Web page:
“It seems to me that at its root, Protestantism is a denial of the authority of the Church,” wrote a young Protestant friend (one apparently attracted to the Catholic Church) in an e-mail discussion. “I know that it’s couched in terms of ‘Sola Scriptura’ and so on, and that it would claim it’s the champion of the authority of the Bible (a positive claim) rather than denial of the Church’s authority (a negative claim); however, it still seems to me that it is a spirit that denies the unity and authority of any Church, whether Roman or no.”
A Calvinist friend in the same discussion responded: “In much the same fashion that orthodox Protestants believe that the Reformation was required because of a denial of the authority of God’s Word. If you read the confessions coming out of the Reformation it isn’t that there wasn’t a belief there in the authority of the Church. The question was one of relative authority.”
My Calvinist friend was right, for the most part, I think. The Reformers proposed what we might call an alternative paradigm. The Catholic may believe that this involved, as a matter of fact, a rejection of the Church, but then what is that Church — the matter of fact, so to speak — is one of the matters in dispute.
In any case, that’s an historical question that doesn’t really help us deal with the question of the present divisions. People are where they are, to a great extent, because they inherited the traditions of their fathers, and trying to ascribe blame or praise to those fathers doesn’t help us relate to each other now. The Second Vatican Council’s decree on ecumenism, Unitatis Redintegratio, dealt with the matter this way:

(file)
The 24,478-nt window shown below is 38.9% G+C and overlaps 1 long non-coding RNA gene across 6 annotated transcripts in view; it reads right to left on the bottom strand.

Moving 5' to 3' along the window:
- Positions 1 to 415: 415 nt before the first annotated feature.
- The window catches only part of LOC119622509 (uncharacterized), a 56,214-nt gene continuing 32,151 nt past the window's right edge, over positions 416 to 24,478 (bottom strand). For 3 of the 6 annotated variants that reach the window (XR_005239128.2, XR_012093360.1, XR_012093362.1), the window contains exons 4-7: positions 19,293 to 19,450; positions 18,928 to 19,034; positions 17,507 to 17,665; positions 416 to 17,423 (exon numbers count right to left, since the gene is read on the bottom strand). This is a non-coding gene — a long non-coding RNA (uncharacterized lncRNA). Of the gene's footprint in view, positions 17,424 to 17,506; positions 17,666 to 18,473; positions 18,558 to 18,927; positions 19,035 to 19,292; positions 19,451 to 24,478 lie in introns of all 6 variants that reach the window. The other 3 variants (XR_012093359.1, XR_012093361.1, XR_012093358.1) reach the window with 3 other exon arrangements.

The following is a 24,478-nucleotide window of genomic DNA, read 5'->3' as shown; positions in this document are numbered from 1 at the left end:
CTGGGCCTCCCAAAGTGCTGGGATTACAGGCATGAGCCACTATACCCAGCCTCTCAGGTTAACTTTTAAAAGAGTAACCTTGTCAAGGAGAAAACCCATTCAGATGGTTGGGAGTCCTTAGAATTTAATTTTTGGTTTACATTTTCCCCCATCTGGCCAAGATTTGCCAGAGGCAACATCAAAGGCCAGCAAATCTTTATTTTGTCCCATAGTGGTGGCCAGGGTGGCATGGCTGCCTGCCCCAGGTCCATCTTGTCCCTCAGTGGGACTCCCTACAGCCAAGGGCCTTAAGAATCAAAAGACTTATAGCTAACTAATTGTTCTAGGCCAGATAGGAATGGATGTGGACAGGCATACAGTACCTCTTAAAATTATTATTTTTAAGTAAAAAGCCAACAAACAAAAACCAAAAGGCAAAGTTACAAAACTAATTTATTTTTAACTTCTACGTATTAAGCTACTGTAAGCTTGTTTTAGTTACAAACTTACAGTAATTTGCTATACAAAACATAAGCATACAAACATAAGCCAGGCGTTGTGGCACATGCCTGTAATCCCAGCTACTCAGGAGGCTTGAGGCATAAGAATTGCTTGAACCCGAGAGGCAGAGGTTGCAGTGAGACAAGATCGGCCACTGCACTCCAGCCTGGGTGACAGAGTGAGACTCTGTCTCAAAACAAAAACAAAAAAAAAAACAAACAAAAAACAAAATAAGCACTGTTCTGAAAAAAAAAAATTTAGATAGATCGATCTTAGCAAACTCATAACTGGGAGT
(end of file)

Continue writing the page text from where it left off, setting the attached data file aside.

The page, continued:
13. . . . Other divisions arose more than four centuries later in the West, stemming from the events which are usually referred to as “The Reformation.” As a result, many Communions, national or confessional, were separated from the Roman See. . . .
These various divisions differ greatly from one another not only by reason of their origin, place and time, but especially in the nature and seriousness of questions bearing on faith and the structure of the Church. Therefore, without minimizing the differences between the various Christian bodies, and without overlooking the bonds between them which exist in spite of divisions, this holy Council decides to propose the following considerations for prudent ecumenical action. . . .
19. In the great upheaval which began in the West toward the end of the Middle Ages, and in later times too, Churches and ecclesial Communities came to be separated from the Apostolic See of Rome. Yet they have retained a particularly close affinity with the Catholic Church as a result of the long centuries in which all Christendom lived together in ecclesiastical communion. . . .
It must however be admitted that in these Churches and ecclesial Communities there exist important differences from the Catholic Church, not only of an historical, sociological, psychological and cultural character, but especially in the interpretation of revealed truth. To make easier the ecumenical dialogue in spite of these differences, we wish to set down some considerations which can, and indeed should, serve as a basis and encouragement for such dialogue.
Notice that the bishops described the situation without ascribing motives or making any declarations about the causes or any judgments about the Reformers. The use of the passive voice is significant: “were separated.” And notice, here and in the rest of the passage that I did not quote, that the bishops admitted the differences but looked for every possible evidence of unity and convergence. That’s the more useful approach, now, when Christians need to be united in practice more than ever.